Design/methodology/approach

Primary data based on 565 respondents belonging to various organizations operating in India were collected and analyzed. Statistical tools like confirmatory factor analysis and bootstrap procedure were used to determine the hypothesized relationships between SRHRM and employee attitudes and behavior.

Findings

Drawing upon social identity perspective, the results have revealed that the employees’ perceptions of SRHRM including legal compliance HRM, employee-oriented HRM, general corporate social responsibility (CSR) facilitation HRM and general CSR conduct are related to higher engagement in extra-role behavior among employees in Indian context. The findings further reveal that this SRHRM–OCB relationship is serially mediated by work motivation and job satisfaction.

Practical implications

The study gives strong indications that managers at both global and local level need to pay high attention to the designing and implementation of the CSR-focused HRM systems in their organizations, as these do not only lead to positive organizational image but also generate positive employee outcomes.

Originality/value

By establishing a multi-step partial mediation model, this study brings new insights in the underlying mechanism existing in the SRHRM–OCB relationship.

Details

Journal of Indian Business Research, vol. 13 no. 1
Type: Research Article
ISSN: 1755-4195

Keywords

Article
Publication date: 1 January 2003

Daniel Druckman

The theme of this keynote address is conceptual puzzles raised by empirical research on conflict management and resolution. Three types of puzzles are highlighted: those…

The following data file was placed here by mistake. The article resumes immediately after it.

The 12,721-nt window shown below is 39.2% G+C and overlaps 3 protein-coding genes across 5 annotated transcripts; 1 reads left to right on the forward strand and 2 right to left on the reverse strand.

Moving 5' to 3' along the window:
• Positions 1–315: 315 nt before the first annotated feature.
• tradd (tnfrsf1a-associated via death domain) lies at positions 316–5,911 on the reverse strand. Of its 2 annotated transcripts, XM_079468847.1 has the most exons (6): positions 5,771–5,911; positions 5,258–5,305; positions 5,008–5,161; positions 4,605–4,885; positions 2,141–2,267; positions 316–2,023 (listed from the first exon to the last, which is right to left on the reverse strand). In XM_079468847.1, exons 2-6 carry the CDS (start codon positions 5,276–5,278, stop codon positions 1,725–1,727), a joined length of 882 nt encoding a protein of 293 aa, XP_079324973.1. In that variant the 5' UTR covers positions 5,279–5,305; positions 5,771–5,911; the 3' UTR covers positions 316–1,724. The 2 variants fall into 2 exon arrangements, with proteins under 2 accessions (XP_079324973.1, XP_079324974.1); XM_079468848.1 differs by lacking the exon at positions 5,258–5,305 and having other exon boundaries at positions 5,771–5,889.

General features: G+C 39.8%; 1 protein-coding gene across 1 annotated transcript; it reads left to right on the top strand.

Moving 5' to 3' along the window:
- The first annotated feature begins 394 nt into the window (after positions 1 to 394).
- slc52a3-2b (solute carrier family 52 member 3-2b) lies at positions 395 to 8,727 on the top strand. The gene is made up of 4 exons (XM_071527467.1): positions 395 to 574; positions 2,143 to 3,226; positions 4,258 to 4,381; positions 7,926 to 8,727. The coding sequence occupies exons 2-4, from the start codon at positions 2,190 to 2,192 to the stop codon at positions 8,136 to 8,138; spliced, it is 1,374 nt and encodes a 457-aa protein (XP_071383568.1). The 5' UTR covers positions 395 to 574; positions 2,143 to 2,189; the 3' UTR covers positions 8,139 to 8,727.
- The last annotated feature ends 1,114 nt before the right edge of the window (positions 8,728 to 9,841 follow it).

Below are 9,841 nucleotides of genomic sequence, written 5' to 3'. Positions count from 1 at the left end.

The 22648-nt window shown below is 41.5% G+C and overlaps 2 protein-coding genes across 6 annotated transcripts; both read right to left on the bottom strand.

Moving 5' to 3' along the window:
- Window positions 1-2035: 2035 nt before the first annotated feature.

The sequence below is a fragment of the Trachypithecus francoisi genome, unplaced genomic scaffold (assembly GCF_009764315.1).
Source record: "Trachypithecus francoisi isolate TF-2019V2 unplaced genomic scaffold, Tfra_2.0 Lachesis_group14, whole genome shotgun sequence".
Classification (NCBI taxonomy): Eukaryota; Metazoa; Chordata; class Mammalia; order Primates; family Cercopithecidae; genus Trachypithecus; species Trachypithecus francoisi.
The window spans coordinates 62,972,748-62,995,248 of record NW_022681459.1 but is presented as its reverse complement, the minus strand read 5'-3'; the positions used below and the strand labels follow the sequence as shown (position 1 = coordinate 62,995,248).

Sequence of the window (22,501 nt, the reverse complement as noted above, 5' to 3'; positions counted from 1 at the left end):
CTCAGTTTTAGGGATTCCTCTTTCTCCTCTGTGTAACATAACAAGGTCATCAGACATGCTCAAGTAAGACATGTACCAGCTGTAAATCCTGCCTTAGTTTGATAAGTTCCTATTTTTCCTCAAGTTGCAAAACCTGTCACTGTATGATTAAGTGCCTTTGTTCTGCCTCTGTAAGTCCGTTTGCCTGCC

Abstract

The theme of this keynote address is conceptual puzzles raised by empirical research on conflict management and resolution. Three types of puzzles are highlighted: those that deal with processes, identities, and situations. The process puzzles include some counter‐intuitive implications of negotiating strategies and interaction process dynamics. The identity puzzles include the ways in which identity is negotiated, perceptions of ingroups and outgroups, and the connection between loyalty to groups and collective action. The situation puzzles address attribution issues, the distinction between passive actors and active agents, and the role of history. An attempt is then made to juxtapose the puzzles toward a larger conception of a field that emphasizes change in the phenomena we analyze in research and shape through practice. A number of these ideas are found also in the research of previous IACM lifetime award recipients, with whom connections are made.

Details

International Journal of Conflict Management, vol. 14 no. 1
Type: Research Article
ISSN: 1044-4068

Article
Publication date: 13 May 2019

Hirra Pervez Butt, Hussain Tariq, Qingxiong Weng and Nadeem Sohail

Based on the theory of crossover, the purpose of this paper is to explore the limited but growing body of research on positive crossover, wherein the authors investigated…

Abstract

Purpose